So what do we do about this shame? What do I do about it? Well, I run from it for years. I keep it so firmly on those other tracks that I can’t even name it. I’m not a victim, I tell myself, I am not brimming with self-disgust, emptied of all else.
Yet the energy required to run on two tracks (at least) at the same time eventually defeats me. For me, and only for a short while, the tracks converge and crash, never to be separated again. I have to figure out what to do about this ‘other Patricia’ — the one for whom everything is wrong, everything is dirty, everything is impossible. The shamed one. The one ashamed of simply beingalive. Yet alive she is, and hurting.
As I have said so many times: I was lucky. I am lucky. I had help. I had love. I had a few people to catch me when I was falling so, so fast.
It’s horrible to feel so worthless. So useless. So used. So left on the tracks to die.
I don’t know how to dispel pervasive shame. I do know that words alone don’t do it. Words alone don’t do much, when it comes to emotions beyond and before words, and emotions that flourish in a place where there are no words.
In my own life, DOING has helped me overcome shame (most of the time). I have walked the walk until somehow I am really walking it, with my whole heart. I speak out. I don’t hide. I vent. I rail. I don’t Give. A. Shit. I put that shame over there, scream at it, beat it with my fists — and show it that once and for all, I have survived.
I raise my children to know these stories exist, my story exists. I don’t speak to my father before he dies (after 35 years’ estrangement), nor my stepmother, still counting. This is me DOING. This is me BEING how I want to be, how I imagine my best self to be: passionate, strong, thoughtful, committed, loving. I take care of the Patricia he hurt; I look after her. I understand that he never knew the ‘real’ me. Never. And that he never will.
I do this until I believe in and am able to enact these things. Which is moment to moment, and always pretty much now.
An excerpt from LEARNING TO SURVIVE, when I realised I ‘just’ need to hang in there, that I have another ‘self’. That I will certainly escape.
Most years we drive further south at Christmas – to see either [my stepmother’s] parents in Florida, or Ommie and Granddaddy back in Texas. It takes about three days.
To save money we all stay in the same room in the motels along the way. For me, it is another welcome splash of rare freedom: he won’t dare, for sure.
One such night he is changing. [My siblings} and I are all piled into the other double bed. My father misjudges, and his penis flaps between his legs, which he then catches as he slams his legs back together. [My siblings] of course think this is completely hysterically funny, and it’s contagious, because then I’m laughing too. My father instantly loses his temper, and after dressing, comes over and throws back the covers, slapping me and one of them – whoever is in reach – hard on the bottom.
That shuts us up quick. It is the only time I ever remember being physically punished my whole childhood. Even then, as now, I am struck by the ludicrous hypocrisy of it all: does he really think it needs hiding? He has tried to get me to do things to it, with my mouth and hands.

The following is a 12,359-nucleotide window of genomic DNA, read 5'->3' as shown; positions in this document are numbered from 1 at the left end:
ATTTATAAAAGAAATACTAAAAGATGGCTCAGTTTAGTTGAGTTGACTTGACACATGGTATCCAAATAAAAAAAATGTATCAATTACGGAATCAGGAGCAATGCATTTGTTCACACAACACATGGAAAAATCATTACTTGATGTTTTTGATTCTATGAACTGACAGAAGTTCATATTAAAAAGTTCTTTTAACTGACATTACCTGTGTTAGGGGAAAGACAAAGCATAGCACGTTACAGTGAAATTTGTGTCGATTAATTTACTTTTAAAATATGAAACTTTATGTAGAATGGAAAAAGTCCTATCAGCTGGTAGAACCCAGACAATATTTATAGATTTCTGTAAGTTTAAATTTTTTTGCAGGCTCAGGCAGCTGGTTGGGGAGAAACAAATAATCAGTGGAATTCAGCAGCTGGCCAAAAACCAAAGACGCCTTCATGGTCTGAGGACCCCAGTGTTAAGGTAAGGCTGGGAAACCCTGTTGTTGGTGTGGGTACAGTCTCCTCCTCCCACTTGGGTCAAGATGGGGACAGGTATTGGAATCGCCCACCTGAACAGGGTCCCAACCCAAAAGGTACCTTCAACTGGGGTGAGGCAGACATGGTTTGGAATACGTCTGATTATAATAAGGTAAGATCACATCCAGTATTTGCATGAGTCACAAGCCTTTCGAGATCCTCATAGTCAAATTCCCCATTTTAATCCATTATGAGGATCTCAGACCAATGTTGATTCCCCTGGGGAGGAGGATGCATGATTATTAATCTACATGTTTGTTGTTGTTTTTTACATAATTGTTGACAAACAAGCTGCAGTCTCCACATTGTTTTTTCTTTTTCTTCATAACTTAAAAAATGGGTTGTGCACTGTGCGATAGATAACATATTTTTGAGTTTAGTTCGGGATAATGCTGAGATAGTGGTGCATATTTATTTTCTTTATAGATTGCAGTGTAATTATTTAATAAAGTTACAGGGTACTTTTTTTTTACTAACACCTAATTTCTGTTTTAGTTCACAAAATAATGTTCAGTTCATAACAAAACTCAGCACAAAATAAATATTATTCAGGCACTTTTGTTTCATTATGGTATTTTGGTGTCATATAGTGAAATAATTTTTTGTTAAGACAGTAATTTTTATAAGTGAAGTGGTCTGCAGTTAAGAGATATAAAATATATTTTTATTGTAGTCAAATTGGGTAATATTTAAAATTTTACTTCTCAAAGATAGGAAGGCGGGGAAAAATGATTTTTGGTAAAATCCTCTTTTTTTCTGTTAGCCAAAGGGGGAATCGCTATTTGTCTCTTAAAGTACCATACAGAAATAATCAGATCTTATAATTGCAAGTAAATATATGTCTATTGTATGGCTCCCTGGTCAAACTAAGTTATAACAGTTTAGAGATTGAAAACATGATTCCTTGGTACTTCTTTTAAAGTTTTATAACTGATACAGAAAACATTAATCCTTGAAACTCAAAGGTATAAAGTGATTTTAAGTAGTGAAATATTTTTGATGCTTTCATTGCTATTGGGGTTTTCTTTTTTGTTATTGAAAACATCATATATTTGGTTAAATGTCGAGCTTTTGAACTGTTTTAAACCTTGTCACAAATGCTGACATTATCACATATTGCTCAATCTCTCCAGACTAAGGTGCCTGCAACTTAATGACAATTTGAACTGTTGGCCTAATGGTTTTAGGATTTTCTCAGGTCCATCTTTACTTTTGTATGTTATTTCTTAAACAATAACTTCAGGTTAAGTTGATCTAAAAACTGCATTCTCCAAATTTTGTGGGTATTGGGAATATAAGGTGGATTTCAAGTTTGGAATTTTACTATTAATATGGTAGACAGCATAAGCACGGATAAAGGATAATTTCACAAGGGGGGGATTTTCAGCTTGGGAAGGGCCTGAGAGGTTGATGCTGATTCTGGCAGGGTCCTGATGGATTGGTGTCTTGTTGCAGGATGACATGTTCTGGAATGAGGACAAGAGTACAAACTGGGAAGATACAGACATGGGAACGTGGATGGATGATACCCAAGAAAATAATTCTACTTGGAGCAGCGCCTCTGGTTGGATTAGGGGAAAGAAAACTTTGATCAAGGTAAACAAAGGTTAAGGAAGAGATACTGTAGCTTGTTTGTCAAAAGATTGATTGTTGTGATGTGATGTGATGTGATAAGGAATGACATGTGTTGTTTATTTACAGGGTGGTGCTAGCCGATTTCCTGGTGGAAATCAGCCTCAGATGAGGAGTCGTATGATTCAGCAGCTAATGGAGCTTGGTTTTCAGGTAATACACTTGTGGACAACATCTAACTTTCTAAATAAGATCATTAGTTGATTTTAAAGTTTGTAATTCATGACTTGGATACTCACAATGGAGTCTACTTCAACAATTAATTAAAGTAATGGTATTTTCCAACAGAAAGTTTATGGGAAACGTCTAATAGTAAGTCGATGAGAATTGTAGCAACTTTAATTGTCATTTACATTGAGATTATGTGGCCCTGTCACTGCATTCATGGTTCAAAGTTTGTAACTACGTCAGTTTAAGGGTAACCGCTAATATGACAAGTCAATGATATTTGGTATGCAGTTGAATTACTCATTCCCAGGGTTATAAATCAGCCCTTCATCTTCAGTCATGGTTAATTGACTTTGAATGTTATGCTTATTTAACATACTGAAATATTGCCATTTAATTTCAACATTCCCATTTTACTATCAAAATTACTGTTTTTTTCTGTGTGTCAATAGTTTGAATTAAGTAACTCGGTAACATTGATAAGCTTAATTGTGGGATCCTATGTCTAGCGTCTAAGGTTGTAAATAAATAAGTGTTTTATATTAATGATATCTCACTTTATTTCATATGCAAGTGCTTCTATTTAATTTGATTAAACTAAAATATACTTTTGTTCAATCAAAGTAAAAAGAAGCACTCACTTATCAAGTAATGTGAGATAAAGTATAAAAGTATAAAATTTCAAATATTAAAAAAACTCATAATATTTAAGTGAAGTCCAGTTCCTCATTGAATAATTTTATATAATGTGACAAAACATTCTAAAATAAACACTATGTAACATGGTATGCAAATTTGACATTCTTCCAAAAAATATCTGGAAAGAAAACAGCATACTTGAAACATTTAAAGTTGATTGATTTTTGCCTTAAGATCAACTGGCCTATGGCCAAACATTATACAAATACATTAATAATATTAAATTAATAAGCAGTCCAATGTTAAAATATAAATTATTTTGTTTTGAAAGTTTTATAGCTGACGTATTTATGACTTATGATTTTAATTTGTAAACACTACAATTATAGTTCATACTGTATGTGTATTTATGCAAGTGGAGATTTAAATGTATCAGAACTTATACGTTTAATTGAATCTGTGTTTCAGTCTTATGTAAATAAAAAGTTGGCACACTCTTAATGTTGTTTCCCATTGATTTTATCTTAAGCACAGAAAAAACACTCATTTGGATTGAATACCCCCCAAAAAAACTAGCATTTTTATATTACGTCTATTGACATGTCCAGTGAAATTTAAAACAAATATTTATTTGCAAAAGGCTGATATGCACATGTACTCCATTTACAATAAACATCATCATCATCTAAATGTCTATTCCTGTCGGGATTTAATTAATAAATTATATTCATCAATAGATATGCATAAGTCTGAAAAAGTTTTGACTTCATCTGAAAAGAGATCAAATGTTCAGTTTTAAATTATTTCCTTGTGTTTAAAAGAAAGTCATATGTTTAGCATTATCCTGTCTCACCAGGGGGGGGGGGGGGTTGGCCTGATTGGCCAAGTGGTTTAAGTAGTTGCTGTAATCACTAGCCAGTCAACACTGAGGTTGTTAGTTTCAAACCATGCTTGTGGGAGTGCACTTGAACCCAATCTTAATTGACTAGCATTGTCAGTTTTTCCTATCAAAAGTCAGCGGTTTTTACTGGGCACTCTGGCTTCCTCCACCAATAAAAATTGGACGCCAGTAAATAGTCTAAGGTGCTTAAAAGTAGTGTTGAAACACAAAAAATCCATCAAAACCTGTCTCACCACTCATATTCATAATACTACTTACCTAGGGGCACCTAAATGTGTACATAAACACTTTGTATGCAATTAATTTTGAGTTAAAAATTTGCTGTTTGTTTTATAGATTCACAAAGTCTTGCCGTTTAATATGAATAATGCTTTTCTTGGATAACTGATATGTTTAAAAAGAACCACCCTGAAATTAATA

In my last journey south with the family, I am nearly 17. The abuse has stopped. We are still all in the same motel room.
I have been involved with Suzanne for nearly a year.
In this final motel room, my father is irritated. He is irritated and unreasonable about everything. I know he is somehow angry at me – Suzanne, I reckon – and I don’t care. He can’t and won’t corner me tonight.
I leave the hotel room, taking T S Eliot’s Selected into the bleak and fluorescent lit corridor. Being in a secret love – which he cannot reach – I cherish my solitude. I lie down on the sofa bench there, and open the book.
The winter evening settles down
With smell of steaks in passageways.
The burnt-out ends of smoky days.
And now a gusty shower wraps
The grimy scraps
Of withered leaves about your feet
And newspapers from vacant lots;
The showers beat
On broken blinds and chimney-pots,
And at the corner of the street
A lonely cab-horse steams and stamps.
And then the lighting of the lamps.
It is a familiar section, and one I know then and now by heart. That night, as I’d done so often before – in a pattern I’d set up since the moon landing – I imagine a home I will make somewhere else. On Eliot’s streets, even. I invent the fronts of the houses, the shapes of the rooms, the soft blankets, hot chocolate, smell of wood on a cold night. In my head, this house is always very tiny, and I am almost like a doll, hiding there. But alive, living, and alone.
Suddenly – and it’s like a flash, like a fact blooming in me – I know that I will make a home somewhere else. That this is not a dream. It is real. And that the home will be for real people, not dolls: that I really can leave. That I really am leaving. In 20 months I will be leaving for university, leaving my father and his petty disgusting ways. And there is absolutely nothing he can do about it. I can leave! I really can. And will.